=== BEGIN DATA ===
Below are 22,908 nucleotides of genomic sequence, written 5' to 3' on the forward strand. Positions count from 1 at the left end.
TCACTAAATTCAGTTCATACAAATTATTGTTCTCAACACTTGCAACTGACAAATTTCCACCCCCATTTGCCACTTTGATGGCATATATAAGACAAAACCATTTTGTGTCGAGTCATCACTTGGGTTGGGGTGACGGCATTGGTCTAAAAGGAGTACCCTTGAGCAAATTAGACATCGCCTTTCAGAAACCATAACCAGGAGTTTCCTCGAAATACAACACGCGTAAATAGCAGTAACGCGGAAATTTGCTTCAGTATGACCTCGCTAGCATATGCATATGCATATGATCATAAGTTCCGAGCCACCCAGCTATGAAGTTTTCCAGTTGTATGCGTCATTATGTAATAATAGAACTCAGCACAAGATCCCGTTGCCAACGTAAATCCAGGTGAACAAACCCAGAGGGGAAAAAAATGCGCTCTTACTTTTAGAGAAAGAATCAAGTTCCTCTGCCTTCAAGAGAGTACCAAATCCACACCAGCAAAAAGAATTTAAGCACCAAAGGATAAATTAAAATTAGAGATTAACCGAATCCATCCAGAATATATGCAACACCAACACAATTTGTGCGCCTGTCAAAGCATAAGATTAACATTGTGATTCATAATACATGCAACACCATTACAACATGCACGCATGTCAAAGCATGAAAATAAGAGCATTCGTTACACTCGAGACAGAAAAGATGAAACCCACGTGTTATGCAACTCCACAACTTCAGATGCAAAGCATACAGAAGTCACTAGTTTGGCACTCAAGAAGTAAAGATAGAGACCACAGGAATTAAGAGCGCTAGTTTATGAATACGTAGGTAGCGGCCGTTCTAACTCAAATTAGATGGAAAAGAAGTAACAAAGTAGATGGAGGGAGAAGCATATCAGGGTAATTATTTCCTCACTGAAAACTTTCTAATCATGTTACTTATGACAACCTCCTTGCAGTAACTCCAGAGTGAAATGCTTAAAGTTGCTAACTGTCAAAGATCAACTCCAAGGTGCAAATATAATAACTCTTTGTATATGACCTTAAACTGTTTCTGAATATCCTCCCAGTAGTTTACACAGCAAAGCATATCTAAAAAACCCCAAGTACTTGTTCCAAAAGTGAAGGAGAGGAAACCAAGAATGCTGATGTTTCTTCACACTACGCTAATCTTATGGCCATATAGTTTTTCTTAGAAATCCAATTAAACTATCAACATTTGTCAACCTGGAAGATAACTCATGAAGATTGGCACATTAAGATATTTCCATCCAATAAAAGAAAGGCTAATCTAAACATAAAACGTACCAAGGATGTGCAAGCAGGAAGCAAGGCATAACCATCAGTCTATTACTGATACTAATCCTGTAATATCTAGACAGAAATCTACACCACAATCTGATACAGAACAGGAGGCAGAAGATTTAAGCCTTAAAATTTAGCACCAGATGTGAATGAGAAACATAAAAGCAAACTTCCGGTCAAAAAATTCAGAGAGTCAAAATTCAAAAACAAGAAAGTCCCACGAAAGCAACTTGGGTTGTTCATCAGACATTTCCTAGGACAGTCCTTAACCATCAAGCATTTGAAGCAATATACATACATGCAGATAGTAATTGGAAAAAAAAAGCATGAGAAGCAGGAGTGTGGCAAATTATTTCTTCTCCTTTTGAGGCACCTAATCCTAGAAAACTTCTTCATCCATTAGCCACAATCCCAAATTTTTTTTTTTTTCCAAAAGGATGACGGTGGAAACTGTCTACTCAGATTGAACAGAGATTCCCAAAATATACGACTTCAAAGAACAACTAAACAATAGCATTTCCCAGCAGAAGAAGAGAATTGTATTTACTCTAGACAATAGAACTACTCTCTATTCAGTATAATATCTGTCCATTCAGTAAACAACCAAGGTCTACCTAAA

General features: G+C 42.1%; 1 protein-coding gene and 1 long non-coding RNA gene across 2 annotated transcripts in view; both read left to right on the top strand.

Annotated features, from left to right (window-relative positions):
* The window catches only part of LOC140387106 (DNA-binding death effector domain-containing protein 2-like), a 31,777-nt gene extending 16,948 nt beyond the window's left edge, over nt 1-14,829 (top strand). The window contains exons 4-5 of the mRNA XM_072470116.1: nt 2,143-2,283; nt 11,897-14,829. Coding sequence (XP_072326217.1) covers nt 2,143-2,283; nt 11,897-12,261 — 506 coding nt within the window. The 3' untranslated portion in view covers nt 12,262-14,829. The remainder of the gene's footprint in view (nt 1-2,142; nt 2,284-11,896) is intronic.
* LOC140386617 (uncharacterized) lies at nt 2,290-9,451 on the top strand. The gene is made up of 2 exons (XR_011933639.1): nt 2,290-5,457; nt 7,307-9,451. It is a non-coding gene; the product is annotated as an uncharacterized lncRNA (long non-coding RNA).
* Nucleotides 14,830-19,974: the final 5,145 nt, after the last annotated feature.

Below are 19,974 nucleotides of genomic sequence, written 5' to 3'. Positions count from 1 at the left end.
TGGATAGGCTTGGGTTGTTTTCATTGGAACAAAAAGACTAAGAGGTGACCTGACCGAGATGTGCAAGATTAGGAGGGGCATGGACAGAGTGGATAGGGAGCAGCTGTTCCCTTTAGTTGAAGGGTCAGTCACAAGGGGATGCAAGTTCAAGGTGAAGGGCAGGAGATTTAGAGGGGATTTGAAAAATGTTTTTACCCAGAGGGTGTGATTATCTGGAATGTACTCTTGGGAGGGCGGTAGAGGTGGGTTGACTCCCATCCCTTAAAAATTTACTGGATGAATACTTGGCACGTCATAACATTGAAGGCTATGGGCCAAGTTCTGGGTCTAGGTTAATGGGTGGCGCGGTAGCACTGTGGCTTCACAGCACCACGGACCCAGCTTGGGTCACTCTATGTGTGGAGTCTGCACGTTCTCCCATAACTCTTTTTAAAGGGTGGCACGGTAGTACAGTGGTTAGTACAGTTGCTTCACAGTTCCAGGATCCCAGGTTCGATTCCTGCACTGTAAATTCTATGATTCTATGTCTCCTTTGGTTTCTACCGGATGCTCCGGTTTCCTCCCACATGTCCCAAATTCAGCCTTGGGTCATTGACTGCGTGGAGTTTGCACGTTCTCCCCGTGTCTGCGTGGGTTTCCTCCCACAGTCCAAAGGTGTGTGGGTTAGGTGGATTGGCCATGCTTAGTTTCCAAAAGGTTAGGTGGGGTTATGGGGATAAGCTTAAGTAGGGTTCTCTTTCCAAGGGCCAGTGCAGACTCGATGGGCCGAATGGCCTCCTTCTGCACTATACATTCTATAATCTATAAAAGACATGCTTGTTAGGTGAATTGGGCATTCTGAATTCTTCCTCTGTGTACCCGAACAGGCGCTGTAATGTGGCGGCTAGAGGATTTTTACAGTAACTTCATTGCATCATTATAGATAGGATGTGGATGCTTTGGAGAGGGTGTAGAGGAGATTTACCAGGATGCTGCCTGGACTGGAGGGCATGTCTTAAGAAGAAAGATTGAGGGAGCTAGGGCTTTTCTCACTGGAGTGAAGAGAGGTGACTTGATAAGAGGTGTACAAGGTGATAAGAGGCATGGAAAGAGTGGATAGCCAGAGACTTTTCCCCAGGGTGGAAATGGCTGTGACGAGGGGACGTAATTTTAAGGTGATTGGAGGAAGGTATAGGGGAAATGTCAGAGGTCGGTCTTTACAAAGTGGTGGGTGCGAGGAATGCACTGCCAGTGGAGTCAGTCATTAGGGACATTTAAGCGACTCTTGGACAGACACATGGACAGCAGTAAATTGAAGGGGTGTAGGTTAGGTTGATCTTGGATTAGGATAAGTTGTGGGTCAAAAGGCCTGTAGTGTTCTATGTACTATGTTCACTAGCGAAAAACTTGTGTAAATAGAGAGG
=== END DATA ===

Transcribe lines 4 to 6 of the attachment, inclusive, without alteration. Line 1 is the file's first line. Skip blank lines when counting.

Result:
Annotated features, from left to right (window-relative positions):
* The window catches only part of LOC140387106 (DNA-binding death effector domain-containing protein 2-like), a 31,777-nt gene extending 16,948 nt beyond the window's left edge, over nt 1-14,829 (top strand). The window contains exons 4-5 of the mRNA XM_072470116.1: nt 2,143-2,283; nt 11,897-14,829. Coding sequence (XP_072326217.1) covers nt 2,143-2,283; nt 11,897-12,261 — 506 coding nt within the window. The 3' untranslated portion in view covers nt 12,262-14,829. The remainder of the gene's footprint in view (nt 1-2,142; nt 2,284-11,896) is intronic.
* LOC140386617 (uncharacterized) lies at nt 2,290-9,451 on the top strand. The gene is made up of 2 exons (XR_011933639.1): nt 2,290-5,457; nt 7,307-9,451. It is a non-coding gene; the product is annotated as an uncharacterized lncRNA (long non-coding RNA).